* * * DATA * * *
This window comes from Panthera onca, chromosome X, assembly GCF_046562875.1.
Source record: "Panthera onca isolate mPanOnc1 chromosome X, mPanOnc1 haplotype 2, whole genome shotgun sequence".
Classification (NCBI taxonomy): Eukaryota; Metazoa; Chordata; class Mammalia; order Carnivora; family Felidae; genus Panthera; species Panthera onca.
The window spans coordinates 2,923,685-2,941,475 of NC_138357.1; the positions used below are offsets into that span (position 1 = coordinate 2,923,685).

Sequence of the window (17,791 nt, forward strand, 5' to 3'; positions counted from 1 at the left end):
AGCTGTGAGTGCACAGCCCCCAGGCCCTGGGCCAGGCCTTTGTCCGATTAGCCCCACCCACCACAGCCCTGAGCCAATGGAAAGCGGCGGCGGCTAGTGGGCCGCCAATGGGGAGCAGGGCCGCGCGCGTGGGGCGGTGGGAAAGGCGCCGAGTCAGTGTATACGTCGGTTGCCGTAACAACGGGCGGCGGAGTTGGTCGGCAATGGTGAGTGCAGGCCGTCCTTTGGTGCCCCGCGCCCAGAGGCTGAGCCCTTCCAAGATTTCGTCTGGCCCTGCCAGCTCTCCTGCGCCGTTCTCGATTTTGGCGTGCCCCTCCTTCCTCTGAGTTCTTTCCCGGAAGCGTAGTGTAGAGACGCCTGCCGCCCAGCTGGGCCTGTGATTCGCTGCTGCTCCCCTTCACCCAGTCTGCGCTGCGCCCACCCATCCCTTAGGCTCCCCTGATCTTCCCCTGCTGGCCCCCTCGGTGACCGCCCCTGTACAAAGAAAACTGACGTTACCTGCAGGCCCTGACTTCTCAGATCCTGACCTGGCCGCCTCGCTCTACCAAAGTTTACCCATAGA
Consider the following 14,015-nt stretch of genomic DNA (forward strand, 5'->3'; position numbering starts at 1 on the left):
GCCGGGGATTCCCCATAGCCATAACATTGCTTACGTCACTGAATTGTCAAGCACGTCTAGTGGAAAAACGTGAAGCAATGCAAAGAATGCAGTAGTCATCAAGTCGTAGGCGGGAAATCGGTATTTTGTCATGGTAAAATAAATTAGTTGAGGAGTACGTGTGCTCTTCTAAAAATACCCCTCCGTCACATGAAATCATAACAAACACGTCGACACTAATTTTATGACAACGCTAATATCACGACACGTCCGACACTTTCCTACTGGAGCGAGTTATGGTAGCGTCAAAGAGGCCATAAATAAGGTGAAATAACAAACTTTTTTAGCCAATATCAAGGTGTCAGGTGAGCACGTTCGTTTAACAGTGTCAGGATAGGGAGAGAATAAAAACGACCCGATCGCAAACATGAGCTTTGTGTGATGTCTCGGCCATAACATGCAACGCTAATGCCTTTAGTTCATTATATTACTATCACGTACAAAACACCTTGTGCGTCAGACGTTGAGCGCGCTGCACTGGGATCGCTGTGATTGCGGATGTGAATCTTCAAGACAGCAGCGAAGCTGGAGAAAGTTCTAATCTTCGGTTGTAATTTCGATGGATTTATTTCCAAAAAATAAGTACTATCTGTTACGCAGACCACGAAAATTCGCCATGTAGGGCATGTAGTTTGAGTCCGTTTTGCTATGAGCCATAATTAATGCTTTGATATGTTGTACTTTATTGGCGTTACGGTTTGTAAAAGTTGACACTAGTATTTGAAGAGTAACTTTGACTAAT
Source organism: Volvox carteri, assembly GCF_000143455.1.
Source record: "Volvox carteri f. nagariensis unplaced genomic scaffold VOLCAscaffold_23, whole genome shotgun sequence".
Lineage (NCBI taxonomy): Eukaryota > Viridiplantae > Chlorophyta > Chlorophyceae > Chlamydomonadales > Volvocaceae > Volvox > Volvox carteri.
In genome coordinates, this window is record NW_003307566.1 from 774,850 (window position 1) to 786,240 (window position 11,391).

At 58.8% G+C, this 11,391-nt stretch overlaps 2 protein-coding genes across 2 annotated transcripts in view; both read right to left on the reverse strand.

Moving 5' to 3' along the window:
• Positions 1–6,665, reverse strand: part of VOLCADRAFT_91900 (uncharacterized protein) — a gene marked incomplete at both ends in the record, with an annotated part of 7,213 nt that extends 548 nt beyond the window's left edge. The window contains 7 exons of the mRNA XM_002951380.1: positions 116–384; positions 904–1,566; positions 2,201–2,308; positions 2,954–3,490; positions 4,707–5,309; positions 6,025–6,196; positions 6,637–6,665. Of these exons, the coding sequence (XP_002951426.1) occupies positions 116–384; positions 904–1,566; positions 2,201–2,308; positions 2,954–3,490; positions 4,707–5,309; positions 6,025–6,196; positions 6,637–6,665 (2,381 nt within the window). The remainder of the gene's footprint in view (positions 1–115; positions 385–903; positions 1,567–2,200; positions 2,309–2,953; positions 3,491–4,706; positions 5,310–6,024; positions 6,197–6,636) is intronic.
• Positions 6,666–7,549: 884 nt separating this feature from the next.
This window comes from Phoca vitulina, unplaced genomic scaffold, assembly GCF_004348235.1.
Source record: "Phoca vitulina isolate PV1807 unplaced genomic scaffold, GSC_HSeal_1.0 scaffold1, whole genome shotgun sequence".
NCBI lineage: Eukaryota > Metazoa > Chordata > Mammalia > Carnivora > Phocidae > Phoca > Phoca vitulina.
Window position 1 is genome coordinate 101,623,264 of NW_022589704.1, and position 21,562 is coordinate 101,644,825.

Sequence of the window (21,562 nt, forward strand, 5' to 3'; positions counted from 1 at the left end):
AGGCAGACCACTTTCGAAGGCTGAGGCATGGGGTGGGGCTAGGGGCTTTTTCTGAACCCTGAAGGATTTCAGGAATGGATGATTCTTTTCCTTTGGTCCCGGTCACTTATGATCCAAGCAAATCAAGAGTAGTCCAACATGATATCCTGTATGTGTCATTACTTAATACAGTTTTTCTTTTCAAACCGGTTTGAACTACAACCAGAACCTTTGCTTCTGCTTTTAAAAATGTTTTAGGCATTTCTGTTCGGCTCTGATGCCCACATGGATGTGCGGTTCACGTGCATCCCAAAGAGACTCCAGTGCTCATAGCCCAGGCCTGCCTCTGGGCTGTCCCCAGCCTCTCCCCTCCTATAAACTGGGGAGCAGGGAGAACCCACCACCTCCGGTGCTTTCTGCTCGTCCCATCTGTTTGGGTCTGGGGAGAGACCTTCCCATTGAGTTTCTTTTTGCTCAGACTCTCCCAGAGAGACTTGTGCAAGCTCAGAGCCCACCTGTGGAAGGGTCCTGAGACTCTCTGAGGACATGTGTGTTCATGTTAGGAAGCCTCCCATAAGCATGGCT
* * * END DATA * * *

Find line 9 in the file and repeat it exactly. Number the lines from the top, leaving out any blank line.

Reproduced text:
Source organism: Volvox carteri, assembly GCF_000143455.1.